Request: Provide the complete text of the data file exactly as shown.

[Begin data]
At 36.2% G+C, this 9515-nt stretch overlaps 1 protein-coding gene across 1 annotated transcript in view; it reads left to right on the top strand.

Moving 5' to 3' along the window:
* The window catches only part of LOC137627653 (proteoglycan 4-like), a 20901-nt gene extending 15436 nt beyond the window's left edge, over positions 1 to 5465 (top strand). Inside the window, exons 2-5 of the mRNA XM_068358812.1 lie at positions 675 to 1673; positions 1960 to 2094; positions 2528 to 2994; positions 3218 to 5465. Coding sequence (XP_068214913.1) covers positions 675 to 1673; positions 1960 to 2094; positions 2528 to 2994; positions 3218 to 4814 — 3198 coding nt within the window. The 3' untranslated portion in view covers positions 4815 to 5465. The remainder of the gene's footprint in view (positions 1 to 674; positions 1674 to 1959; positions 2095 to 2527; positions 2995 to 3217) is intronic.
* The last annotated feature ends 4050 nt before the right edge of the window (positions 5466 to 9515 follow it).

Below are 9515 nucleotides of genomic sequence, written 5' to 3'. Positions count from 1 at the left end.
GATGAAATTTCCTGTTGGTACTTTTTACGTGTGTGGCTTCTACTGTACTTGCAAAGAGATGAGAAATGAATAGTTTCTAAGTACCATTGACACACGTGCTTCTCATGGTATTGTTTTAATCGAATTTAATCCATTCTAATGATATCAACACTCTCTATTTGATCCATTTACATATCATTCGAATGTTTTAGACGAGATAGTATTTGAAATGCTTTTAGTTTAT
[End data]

At 36.2% G+C, this 9515-nt stretch overlaps 1 protein-coding gene across 1 annotated transcript in view; it reads left to right on the top strand.

Moving 5' to 3' along the window:
* The window catches only part of LOC137627653 (proteoglycan 4-like), a 20901-nt gene extending 15436 nt beyond the window's left edge, over positions 1 to 5465 (top strand). Inside the window, exons 2-5 of the mRNA XM_068358812.1 lie at positions 675 to 1673; positions 1960 to 2094; positions 2528 to 2994; positions 3218 to 5465. Coding sequence (XP_068214913.1) covers positions 675 to 1673; positions 1960 to 2094; positions 2528 to 2994; positions 3218 to 4814 — 3198 coding nt within the window. The 3' untranslated portion in view covers positions 4815 to 5465. The remainder of the gene's footprint in view (positions 1 to 674; positions 1674 to 1959; positions 2095 to 2527; positions 2995 to 3217) is intronic.
* The last annotated feature ends 4050 nt before the right edge of the window (positions 5466 to 9515 follow it).

Below are 9515 nucleotides of genomic sequence, written 5' to 3'. Positions count from 1 at the left end.
GATGAAATTTCCTGTTGGTACTTTTTACGTGTGTGGCTTCTACTGTACTTGCAAAGAGATGAGAAATGAATAGTTTCTAAGTACCATTGACACACGTGCTTCTCATGGTATTGTTTTAATCGAATTTAATCCATTCTAATGATATCAACACTCTCTATTTGATCCATTTACATATCATTCGAATGTTTTAGACGAGATAGTATTTGAAATGCTTTTAGTTTAT